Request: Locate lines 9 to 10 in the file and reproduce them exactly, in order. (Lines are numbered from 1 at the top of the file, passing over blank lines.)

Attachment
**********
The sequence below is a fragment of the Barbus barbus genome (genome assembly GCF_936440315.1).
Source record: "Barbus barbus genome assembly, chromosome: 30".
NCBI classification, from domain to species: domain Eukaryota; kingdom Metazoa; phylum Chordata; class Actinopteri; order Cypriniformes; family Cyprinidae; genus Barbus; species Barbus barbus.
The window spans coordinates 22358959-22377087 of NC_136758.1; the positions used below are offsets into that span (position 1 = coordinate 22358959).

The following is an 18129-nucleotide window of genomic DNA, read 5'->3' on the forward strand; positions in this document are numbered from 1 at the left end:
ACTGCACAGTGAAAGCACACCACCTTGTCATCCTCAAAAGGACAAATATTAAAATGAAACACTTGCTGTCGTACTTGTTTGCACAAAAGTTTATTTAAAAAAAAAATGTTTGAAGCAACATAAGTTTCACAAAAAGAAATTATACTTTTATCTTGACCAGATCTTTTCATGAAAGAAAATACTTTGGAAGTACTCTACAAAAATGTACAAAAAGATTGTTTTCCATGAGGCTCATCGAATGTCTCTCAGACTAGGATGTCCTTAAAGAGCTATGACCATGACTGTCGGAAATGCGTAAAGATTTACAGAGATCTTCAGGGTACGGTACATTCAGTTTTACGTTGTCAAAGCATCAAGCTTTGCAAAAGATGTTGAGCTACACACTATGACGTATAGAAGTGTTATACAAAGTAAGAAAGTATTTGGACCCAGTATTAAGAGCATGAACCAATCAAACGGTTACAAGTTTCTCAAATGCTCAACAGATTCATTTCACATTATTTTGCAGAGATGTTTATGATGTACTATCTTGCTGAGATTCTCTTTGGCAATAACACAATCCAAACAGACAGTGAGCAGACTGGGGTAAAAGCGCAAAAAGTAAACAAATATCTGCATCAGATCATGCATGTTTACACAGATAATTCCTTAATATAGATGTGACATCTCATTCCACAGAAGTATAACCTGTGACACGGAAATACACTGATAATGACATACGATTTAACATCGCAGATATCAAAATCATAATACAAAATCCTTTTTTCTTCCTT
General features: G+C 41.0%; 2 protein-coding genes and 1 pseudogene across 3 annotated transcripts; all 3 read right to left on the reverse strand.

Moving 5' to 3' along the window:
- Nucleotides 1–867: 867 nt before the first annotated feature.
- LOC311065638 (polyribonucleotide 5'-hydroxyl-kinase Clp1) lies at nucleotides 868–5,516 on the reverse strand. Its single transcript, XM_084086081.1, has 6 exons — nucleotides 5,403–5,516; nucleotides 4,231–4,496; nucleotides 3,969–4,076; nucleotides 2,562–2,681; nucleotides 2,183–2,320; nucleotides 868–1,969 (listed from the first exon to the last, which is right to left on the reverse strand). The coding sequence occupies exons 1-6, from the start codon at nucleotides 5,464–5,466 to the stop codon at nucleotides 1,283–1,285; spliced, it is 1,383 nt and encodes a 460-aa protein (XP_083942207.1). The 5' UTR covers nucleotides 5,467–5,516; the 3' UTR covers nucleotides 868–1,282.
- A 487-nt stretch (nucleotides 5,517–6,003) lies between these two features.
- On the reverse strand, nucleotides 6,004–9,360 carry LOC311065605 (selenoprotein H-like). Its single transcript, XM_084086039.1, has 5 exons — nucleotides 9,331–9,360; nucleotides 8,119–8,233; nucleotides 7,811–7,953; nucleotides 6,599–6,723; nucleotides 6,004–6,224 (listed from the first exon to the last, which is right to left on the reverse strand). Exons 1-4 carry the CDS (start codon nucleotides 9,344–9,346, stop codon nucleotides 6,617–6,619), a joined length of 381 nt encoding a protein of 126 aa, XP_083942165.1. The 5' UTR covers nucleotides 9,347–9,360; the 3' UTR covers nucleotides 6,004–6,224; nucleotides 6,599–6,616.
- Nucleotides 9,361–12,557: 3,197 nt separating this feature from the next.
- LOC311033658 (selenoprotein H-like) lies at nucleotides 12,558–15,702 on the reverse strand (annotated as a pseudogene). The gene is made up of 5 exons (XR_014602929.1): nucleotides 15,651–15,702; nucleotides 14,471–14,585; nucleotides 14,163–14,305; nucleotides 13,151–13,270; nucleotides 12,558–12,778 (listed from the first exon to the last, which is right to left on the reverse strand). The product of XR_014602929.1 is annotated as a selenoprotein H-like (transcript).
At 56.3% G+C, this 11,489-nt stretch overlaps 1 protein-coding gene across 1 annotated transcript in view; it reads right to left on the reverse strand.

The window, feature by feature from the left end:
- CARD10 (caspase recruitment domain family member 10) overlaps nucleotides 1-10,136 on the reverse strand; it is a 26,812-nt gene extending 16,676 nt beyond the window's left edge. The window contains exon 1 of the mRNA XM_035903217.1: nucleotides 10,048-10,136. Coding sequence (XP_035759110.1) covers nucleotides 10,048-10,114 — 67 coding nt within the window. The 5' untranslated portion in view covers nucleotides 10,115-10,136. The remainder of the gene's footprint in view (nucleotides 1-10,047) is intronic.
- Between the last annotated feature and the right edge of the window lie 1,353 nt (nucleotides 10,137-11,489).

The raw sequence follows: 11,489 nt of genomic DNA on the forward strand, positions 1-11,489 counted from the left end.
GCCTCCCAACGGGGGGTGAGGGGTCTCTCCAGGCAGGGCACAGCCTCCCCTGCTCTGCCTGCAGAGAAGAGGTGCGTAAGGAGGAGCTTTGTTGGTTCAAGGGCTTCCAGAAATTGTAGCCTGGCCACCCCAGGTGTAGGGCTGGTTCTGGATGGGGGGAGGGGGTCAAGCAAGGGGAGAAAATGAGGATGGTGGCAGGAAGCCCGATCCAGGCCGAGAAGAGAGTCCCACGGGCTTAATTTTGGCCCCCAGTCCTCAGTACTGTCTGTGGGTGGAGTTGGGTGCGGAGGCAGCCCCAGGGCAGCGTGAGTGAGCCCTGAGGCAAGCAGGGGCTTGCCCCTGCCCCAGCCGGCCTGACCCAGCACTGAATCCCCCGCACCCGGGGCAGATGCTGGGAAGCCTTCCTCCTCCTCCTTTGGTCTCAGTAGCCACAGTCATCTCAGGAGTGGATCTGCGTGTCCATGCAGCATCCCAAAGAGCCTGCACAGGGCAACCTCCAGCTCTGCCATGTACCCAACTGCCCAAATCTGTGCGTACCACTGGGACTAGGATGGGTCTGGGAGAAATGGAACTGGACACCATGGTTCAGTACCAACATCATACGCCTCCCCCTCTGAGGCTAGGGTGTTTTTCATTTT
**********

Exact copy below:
- Nucleotides 1–867: 867 nt before the first annotated feature.
- LOC311065638 (polyribonucleotide 5'-hydroxyl-kinase Clp1) lies at nucleotides 868–5,516 on the reverse strand. Its single transcript, XM_084086081.1, has 6 exons — nucleotides 5,403–5,516; nucleotides 4,231–4,496; nucleotides 3,969–4,076; nucleotides 2,562–2,681; nucleotides 2,183–2,320; nucleotides 868–1,969 (listed from the first exon to the last, which is right to left on the reverse strand). The coding sequence occupies exons 1-6, from the start codon at nucleotides 5,464–5,466 to the stop codon at nucleotides 1,283–1,285; spliced, it is 1,383 nt and encodes a 460-aa protein (XP_083942207.1). The 5' UTR covers nucleotides 5,467–5,516; the 3' UTR covers nucleotides 868–1,282.